Personalizing Motivation

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Personalizing Motivation – Finding The Unique Elements That Drive Your Team

As we continue to face significant levels of uncertainty and change, many leaders are asking, “how do I keep my team motivated?”

This isn’t a new issue arising from COVID—understanding how to increase motivation has been on the minds of leaders for decades—but remote work combined with the stress levels that COVID has created are compounding factors. Leaders can see where employees are spending their time based on their output, but the bigger question of motivation and work satisfaction can be elusive.

Motivation … beyond team engagement

Motivation is more than understanding the employee “engagement” levels of your team, which is typically measured through annual surveys (and often with uninspiring results). In his book Drive, research from author Dan Pink defines motivation as derived from three factors: autonomy, mastery, and purpose, all of which need to be present for work to be motivating and satisfying.

Motivation drives the level of energy we bring to our work—the more we’re enjoying our work and deriving personal satisfaction from it, the more energy and enthusiasm we bring to it. This becomes an element of the engagement conversation that is often missed—what drives energy for each person? And in times of stress or change, it can also act as an energy reserve.

Motivation isn’t one-size-fits-all

One mistake leaders can make is believing that they can introduce one or two changes for their team—such as increased team input into decisions or offering leadership coaching — and that they now have an “engagement strategy.”

Instead, engagement and motivation are very personal. James Sale’s Motivation Maps research points to nine types of motivation, including interest in being “The Star” (and seeking recognition), or being “The Expert” (and seeking mastery of their skills or craft). One person’s interest in maximizing the freedom and flexibility of their work (“The Spirit”) may be in conflict with another person’s interest in predictability and security (“The Defender”). All of these motivating factors may co-exist in one team. Mapping each of your team members to one of the nine motivation types can be a huge step forward in understanding their motivational needs.

Before going any further, you’ll also need to make sure that the universal human elements (things like sufficient pay, equity, job fit, etc.) are met. It will be difficult to address motivational issues if there are pay or diversity issues within your team.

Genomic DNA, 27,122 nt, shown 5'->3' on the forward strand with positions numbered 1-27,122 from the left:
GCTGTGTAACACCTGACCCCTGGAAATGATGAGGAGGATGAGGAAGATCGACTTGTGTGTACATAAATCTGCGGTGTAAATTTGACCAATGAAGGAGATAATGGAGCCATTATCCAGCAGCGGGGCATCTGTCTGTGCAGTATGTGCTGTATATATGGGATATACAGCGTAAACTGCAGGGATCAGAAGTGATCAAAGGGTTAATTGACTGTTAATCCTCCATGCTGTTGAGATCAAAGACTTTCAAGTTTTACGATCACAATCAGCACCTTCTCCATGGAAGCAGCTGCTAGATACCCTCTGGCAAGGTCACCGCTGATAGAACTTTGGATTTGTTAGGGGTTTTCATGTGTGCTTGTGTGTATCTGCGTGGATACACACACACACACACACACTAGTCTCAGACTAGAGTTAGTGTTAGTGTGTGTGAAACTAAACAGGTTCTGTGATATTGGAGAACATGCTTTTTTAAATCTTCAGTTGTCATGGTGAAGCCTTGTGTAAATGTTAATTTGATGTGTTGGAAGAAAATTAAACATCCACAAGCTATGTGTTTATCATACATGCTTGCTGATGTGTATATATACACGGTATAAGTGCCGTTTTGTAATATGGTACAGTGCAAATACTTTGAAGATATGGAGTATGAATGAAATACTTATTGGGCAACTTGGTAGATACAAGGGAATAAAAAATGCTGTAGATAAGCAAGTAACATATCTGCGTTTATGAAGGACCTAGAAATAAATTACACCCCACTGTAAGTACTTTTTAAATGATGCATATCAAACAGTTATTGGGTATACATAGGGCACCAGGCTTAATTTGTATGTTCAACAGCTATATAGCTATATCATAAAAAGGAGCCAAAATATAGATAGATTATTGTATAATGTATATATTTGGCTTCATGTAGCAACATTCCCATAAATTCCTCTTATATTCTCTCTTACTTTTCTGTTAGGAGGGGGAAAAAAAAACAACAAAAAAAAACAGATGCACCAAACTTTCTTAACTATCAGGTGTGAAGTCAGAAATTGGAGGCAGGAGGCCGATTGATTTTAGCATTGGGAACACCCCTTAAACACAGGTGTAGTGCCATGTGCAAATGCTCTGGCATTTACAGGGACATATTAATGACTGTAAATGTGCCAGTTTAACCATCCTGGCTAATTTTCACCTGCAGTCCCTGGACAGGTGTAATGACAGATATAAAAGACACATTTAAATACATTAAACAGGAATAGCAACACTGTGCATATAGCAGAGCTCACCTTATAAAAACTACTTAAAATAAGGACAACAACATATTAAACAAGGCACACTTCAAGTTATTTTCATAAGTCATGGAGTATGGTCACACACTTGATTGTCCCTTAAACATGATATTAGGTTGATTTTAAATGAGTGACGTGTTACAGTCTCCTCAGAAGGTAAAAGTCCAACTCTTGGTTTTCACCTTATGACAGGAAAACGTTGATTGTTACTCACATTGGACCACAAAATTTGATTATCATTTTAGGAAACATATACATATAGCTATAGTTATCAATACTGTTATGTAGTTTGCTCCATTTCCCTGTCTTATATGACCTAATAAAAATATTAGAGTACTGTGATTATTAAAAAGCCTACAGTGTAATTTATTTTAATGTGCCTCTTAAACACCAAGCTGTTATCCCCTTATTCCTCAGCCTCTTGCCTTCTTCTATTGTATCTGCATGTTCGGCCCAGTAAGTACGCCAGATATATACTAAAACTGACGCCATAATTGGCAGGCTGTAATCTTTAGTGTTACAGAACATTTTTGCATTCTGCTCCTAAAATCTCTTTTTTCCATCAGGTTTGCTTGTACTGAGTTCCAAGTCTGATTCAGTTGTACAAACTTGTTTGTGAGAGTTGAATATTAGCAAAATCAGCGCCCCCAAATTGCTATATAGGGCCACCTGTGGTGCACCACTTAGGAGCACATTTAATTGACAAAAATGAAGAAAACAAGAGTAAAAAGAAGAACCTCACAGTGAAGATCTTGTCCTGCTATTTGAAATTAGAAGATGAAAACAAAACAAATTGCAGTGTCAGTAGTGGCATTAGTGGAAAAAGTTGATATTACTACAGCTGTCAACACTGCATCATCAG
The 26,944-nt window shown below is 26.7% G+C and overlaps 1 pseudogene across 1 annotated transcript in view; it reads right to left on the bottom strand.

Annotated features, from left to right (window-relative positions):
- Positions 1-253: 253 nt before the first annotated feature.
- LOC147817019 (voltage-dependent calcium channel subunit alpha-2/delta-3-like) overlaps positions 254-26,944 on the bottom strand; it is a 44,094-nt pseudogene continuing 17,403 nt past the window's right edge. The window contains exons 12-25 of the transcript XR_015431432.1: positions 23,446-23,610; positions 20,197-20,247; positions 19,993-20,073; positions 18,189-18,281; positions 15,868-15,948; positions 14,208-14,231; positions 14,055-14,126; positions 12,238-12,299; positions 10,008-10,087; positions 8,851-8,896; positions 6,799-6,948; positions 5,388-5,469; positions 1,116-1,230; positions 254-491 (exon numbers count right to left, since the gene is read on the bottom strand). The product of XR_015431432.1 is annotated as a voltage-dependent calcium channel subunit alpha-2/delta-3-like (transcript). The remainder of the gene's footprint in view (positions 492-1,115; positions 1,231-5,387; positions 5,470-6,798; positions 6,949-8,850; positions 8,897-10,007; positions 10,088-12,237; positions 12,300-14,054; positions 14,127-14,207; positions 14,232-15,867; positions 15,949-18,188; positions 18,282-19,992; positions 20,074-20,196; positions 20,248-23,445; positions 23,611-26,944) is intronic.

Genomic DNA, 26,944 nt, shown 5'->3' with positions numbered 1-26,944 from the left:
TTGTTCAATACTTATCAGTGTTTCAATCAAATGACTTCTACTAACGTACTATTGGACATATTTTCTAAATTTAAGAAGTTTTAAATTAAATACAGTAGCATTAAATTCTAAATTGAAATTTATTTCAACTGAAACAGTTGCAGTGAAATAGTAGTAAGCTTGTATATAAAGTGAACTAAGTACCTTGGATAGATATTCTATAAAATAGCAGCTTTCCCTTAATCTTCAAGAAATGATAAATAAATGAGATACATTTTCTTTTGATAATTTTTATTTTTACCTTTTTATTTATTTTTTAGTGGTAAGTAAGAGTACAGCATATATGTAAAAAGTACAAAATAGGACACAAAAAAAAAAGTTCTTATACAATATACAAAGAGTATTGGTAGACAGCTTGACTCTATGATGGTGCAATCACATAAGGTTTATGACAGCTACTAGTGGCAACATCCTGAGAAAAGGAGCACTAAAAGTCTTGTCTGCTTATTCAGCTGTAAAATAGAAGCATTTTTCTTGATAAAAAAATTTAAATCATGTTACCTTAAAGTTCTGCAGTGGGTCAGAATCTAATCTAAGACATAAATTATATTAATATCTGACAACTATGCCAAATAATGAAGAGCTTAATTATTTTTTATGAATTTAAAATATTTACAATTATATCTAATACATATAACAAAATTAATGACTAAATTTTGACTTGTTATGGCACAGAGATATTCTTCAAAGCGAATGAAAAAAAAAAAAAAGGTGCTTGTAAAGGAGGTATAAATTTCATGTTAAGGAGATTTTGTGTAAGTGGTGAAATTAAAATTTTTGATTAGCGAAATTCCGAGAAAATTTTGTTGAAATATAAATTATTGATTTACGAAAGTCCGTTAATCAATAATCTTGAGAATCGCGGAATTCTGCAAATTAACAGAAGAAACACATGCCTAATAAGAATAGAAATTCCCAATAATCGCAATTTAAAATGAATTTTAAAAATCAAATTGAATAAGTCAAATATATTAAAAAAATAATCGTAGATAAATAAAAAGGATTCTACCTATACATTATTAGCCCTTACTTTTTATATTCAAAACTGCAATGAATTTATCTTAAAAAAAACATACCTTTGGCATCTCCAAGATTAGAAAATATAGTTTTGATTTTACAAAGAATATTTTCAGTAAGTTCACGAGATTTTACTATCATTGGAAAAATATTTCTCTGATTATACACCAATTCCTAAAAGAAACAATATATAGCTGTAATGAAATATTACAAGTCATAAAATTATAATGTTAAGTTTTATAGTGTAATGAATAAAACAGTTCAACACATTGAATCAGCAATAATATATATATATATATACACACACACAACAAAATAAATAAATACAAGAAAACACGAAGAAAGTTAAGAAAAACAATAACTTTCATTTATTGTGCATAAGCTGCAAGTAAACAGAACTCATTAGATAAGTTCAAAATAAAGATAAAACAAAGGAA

If you’re unclear about what motivates the individuals on your teams, there are ways to make this “invisible” factor more visible to you, so you’re able to take steps that provide new opportunities for increases to personal satisfaction for your team members. (Axiom is happy to help you with this “mapping.”)

Tap into “high points”

I encourage leaders to use a motivational interview process, which I have modified from the work of Dr. Marie-Hélène Budworth. To witness what lights up a member of your team, ask them to think about their highlight or “peak” moments from the past year, and work with them to help create situations that will generate more of those highlights in the months ahead.

If you want to tap into individual motivational energies, there are three simple steps with questions you can ask:

  1. Reflect on the wins: “Looking back over the past year, what were the things you enjoyed doing the most? What stories come to mind of the work and situations that were most exciting to you?”
  2. Ask for more detail: “Let’s choose a couple of those examples. Take me to the best parts. What specifically was exciting about it? Who were you working with? What did you achieve?” Listen intently for underly motivators—for example, is it collaboration, being an expert, making a difference, etc. that is creating this high point for them? According to Sale, it could be one or several of nine underlying motivators.
  3. Identify opportunities ahead: After identifying up to three underlying motivators, ask “Where, with your current goals, can you replicate those conditions and have similar “high points” this year? What do you need from me to make that happen?”

Once you know more of what motivates the individuals on your teams, you can work with each person to weave those factors into their work for the coming months. By understanding and unlocking the individual motivation for each of your team members, you’ll create highly personalized and effective engagement plans.


Axiom partners with senior leadership teams to find their unique path to maximize performance.